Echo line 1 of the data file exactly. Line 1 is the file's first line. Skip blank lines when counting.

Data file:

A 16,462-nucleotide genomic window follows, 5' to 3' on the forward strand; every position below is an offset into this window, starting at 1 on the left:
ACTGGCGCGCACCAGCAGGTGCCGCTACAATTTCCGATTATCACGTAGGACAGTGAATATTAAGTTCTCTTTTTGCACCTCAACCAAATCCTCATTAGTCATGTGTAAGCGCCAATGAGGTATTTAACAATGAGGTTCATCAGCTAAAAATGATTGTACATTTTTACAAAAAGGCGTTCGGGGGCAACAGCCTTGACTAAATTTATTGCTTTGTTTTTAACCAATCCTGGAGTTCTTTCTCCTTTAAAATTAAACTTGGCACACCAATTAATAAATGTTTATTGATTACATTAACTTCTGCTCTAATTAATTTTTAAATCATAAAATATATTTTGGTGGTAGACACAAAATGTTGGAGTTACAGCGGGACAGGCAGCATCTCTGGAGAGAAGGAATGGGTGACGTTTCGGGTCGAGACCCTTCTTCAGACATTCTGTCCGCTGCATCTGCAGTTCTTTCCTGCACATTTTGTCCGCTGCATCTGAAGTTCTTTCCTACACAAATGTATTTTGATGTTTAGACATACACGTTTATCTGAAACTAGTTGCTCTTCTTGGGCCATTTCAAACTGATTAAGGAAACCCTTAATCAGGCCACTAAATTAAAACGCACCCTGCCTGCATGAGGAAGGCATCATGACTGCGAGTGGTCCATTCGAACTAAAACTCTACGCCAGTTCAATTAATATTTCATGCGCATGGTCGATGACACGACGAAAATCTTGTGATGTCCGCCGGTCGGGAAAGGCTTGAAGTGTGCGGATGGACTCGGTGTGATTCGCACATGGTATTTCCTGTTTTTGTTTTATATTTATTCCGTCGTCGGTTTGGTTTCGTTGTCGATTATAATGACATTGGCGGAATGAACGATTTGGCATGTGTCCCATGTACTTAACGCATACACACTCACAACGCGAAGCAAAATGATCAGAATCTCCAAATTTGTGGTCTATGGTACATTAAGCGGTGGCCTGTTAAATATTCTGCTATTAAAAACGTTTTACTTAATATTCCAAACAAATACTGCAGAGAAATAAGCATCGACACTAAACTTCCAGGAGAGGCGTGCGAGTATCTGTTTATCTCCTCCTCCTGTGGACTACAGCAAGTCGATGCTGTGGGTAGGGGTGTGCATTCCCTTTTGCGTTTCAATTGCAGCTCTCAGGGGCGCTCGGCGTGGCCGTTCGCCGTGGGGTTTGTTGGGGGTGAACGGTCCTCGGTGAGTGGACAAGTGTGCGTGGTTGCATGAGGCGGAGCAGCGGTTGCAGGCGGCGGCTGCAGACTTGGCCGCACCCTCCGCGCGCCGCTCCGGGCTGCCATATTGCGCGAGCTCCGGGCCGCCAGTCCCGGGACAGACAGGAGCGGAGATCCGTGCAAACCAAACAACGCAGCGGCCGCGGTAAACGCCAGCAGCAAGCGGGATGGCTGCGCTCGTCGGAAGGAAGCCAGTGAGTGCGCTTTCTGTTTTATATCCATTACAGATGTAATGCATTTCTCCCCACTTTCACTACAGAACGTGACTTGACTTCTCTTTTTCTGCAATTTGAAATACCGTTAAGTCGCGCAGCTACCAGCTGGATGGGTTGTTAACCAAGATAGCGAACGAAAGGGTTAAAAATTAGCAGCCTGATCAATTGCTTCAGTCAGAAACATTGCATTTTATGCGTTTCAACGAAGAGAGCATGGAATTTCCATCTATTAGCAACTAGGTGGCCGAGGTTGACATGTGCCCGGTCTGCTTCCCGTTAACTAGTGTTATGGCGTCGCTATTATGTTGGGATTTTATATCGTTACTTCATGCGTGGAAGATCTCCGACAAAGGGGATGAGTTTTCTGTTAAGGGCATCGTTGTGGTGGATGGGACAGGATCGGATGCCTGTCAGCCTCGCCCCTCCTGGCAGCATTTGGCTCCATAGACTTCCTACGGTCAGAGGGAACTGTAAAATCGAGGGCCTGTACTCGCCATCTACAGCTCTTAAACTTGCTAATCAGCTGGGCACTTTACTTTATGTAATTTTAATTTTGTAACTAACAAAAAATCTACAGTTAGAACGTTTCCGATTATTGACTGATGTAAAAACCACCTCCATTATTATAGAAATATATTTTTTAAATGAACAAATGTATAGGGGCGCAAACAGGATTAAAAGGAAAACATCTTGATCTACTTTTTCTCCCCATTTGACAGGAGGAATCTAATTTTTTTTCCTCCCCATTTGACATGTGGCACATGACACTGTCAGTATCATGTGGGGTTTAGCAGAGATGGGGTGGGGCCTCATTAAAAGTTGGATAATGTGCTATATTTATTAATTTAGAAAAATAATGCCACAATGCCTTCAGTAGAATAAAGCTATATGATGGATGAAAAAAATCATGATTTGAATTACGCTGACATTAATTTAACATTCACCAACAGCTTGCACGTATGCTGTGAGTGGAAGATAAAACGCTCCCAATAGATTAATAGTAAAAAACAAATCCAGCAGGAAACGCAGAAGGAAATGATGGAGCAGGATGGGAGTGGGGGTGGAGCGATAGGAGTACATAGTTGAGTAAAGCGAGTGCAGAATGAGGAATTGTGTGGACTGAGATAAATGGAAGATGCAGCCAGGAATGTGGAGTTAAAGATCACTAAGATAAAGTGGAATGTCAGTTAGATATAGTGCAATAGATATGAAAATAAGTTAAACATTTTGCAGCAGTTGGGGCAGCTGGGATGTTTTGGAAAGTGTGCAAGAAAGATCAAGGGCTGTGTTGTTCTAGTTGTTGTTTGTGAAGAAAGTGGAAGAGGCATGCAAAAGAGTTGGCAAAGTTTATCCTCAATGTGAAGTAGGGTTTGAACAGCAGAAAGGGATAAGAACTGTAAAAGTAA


A 16,462-nucleotide genomic window follows, 5' to 3' on the forward strand; every position below is an offset into this window, starting at 1 on the left: